The Great Resignation, also known as The Big Quit which is frankly a much worse name, is the result of millions of Americans quitting their jobs. In November 4.5 million people quit their jobs, which is about 3% of the labor force and a record high. The hardest hit industry, by far, is the service industry, from food service to hotel workers, which had nearly 7% of their workforce leave in November. There are those who would claim this is caused by a new generation that is unwilling to work, those people are utterly and completely wrong at best, and peddling propaganda at worst. It is clear to see by the kind of jobs people are quitting, that this mass resignation is driven by an unwillingness for people to risk their lives during a pandemic for a minimum wage that has stagnated for decades. Combined with over 800,000 confirmed deaths from covid, a number that is likely low according to experts, with a study published in early May that estimated the number of deaths in the US was over 900,000, it is clear that the people quitting service jobs are leaving for other fields where jobs have opened up because of all the destruction covid has wrought upon the world. In the first link in this section the author of the Fortune article pointed out that even with the huge number of people leaving their jobs, new hires were even higher. What the data implies, and Elise Gould, quoted in the Fortune article agrees with my reading, is that workers are confident that they can find better jobs. And here is where I bring it back to ecommerce; while this is terrible news for brick and mortar stores, this is incredible news for the ecommerce space. If someone is unable to go to a brick and mortar store to buy what they need due to shortages of either staff or materials, they’ll be significantly more likely to buy it online, even if that means they’ll be waiting for a bit due to material shortages, at least they’ll get their product.


Hard Numbers


Okay, so with the biggest whys touched on, let’s take a look at some good old fashioned numbers and statistics, which I have saved for the end because if you’ve read this far I’ve got my wordly hooks in you and you’ll stick around. The report I’m pulling this data from is specifically for Q4, so it deals in a lot of holiday shopping, but my research has shown that the trends hold true year round, there is obviously just more shopping done in Q4. There is really only one point I want to touch on in this particular blog entry from this study, and I will be going more into this study next week discussing the potential future that these trends indicate. That point is that 78% of consumers shopped for their holiday gifts online, with 46% of shoppers ONLY shopping online, with ads and posts from branded accounts on social media, whether followed or not, taking up the number two and three spots in influences for gift ideas, and only just behind people getting the ideas for gifts from posts by the people they are getting the gifts for. What this tells us is that it is crucial to be advertising your ecommerce brand, which seems obvious, if advertising weren’t important we would have stopped doing it a long time ago.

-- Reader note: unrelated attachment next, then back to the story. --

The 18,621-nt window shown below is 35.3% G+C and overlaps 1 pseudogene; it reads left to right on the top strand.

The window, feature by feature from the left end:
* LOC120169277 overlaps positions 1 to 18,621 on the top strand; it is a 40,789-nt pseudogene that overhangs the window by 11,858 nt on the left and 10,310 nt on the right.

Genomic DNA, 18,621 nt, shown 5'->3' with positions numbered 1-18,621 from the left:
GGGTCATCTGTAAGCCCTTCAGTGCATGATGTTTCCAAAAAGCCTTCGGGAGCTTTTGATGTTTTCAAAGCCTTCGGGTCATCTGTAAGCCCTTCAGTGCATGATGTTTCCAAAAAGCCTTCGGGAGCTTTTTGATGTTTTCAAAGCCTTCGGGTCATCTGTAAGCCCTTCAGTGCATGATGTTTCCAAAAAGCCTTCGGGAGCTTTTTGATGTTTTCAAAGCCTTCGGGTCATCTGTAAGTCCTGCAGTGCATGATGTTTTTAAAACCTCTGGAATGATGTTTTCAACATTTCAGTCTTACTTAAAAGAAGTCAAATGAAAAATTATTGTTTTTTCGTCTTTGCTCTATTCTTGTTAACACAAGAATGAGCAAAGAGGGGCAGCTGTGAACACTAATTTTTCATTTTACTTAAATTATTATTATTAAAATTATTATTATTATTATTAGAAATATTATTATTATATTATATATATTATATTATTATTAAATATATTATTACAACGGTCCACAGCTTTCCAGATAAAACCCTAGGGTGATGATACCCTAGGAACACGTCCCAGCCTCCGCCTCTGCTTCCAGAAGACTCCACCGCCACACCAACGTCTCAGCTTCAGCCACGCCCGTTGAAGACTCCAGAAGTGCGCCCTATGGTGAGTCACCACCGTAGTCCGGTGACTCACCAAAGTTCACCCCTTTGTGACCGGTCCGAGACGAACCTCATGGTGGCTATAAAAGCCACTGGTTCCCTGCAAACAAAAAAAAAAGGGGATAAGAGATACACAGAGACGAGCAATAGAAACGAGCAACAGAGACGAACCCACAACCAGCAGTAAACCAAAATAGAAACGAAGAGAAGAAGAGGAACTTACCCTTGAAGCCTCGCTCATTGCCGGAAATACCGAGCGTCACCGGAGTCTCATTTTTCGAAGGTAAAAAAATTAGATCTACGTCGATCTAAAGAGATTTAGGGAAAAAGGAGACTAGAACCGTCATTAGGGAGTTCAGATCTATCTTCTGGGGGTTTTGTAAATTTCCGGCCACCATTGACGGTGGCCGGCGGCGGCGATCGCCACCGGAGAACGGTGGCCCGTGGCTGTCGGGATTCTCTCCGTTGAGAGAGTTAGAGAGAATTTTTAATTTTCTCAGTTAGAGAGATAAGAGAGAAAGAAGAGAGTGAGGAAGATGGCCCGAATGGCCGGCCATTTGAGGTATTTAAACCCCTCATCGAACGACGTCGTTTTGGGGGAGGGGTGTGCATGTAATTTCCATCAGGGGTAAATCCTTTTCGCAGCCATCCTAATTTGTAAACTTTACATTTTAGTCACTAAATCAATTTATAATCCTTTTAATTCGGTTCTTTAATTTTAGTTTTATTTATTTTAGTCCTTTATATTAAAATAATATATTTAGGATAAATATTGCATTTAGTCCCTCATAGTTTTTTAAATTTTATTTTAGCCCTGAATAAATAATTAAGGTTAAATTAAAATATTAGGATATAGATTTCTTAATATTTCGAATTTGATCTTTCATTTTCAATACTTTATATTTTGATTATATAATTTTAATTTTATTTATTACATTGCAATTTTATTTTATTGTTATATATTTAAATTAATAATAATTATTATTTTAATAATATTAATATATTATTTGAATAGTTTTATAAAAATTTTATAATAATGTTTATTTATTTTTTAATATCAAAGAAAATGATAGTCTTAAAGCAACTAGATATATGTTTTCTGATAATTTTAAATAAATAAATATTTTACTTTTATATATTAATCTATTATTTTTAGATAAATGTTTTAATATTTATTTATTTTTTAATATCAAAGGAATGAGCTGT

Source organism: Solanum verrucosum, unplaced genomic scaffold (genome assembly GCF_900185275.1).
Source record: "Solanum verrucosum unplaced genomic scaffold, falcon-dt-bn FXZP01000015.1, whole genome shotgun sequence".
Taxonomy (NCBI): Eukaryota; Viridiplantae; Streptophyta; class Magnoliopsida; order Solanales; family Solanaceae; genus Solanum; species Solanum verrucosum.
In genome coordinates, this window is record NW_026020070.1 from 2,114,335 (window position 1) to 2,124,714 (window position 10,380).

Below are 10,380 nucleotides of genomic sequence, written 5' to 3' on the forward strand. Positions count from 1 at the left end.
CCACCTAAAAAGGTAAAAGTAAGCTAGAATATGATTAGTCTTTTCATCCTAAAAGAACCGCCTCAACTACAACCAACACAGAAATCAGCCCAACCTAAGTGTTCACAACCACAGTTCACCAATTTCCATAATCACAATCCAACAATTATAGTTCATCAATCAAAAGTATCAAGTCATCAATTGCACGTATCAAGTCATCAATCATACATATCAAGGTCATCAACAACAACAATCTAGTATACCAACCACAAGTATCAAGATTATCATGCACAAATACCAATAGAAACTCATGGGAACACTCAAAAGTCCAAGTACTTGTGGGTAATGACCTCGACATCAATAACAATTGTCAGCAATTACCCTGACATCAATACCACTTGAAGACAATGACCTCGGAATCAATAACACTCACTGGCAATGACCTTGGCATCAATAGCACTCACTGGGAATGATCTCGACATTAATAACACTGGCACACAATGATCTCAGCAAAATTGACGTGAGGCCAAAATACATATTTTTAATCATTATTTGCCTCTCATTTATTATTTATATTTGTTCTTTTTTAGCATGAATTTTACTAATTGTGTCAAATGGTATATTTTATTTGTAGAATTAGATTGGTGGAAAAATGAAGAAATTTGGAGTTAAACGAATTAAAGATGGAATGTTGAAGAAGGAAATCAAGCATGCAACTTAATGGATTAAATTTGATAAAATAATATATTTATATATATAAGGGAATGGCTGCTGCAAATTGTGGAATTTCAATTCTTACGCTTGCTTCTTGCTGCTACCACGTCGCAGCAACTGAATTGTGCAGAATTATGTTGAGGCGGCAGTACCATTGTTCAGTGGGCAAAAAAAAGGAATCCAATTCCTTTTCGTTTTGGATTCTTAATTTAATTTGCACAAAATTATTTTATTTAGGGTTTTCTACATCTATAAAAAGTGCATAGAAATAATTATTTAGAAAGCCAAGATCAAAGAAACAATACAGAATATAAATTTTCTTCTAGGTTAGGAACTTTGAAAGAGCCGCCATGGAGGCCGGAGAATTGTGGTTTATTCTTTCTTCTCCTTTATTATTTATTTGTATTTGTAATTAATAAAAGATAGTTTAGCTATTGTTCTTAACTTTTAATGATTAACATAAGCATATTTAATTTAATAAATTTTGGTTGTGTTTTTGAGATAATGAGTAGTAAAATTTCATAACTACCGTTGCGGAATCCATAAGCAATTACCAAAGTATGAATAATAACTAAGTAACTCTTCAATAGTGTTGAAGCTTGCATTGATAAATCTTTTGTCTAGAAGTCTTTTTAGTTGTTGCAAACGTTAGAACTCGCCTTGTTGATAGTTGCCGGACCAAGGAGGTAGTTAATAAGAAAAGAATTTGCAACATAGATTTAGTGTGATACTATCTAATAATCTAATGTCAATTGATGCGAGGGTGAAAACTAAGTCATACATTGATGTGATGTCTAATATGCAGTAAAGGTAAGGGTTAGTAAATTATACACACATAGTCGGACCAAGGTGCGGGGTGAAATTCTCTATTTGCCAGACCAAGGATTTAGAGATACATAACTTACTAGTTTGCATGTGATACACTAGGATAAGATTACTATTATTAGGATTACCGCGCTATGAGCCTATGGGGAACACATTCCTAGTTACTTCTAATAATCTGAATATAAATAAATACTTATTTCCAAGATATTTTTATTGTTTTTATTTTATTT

Conclusion

2021 was an absolutely wild ride of a year and many of the events during 2021 the world will be reeling from for quite a while. However, for ecommerce things continue to rise because the marketplace was forced to adjust to the fact that tons of people no longer want to leave their houses if they can help it. The move to a more online marketplace is not something that the world will be returning from. Brick and mortar is unlikely to ever take back its place as the primary way people buy goods, because why would it when we can all do our shopping online in our underwear? Ecommerce is no longer the way of the future, as it had been for so long. It is now the present and is absolutely here to stay.


Sources

All sources are linked in relevant text in this article, as well as listed here in order of when I referenced them for ease of reference. Which does not fit any standard style guides, but this is a blog post, not a formal article, so it’s fine.


https://www.reuters.com/world/us/us-reports-nearly-1-mln-covid-19-cases-day-setting-global-record-2022-01-04/


https://www.oecd.org/coronavirus/policy-responses/e-commerce-in-the-time-of-covid-19-3a2b78e8/


https://www.roirevolution.com/blog/2022/01/coronavirus-and-ecommerce/


https://www.nytimes.com/2021/08/30/business/supply-chain-shortages.html


https://www.angora.solutions/post/the-global-supply-chain-and-the-disruptions-of-a-pandemic


https://apnews.com/article/business-middle-east-africa-egypt-suez-canal-a54511067cdac353d6ac49e914a49e0d


https://fortune.com/2022/01/04/great-resignation-record-quit-rate-4-5-million/


https://covid19.who.int/region/amro/country/us


https://www.npr.org/sections/coronavirus-live-updates/2021/05/06/994287048/new-study-estimates-more-than-900-000-people-have-died-of-covid-19-in-u-s


https://www.junglescout.com/consumer-trends/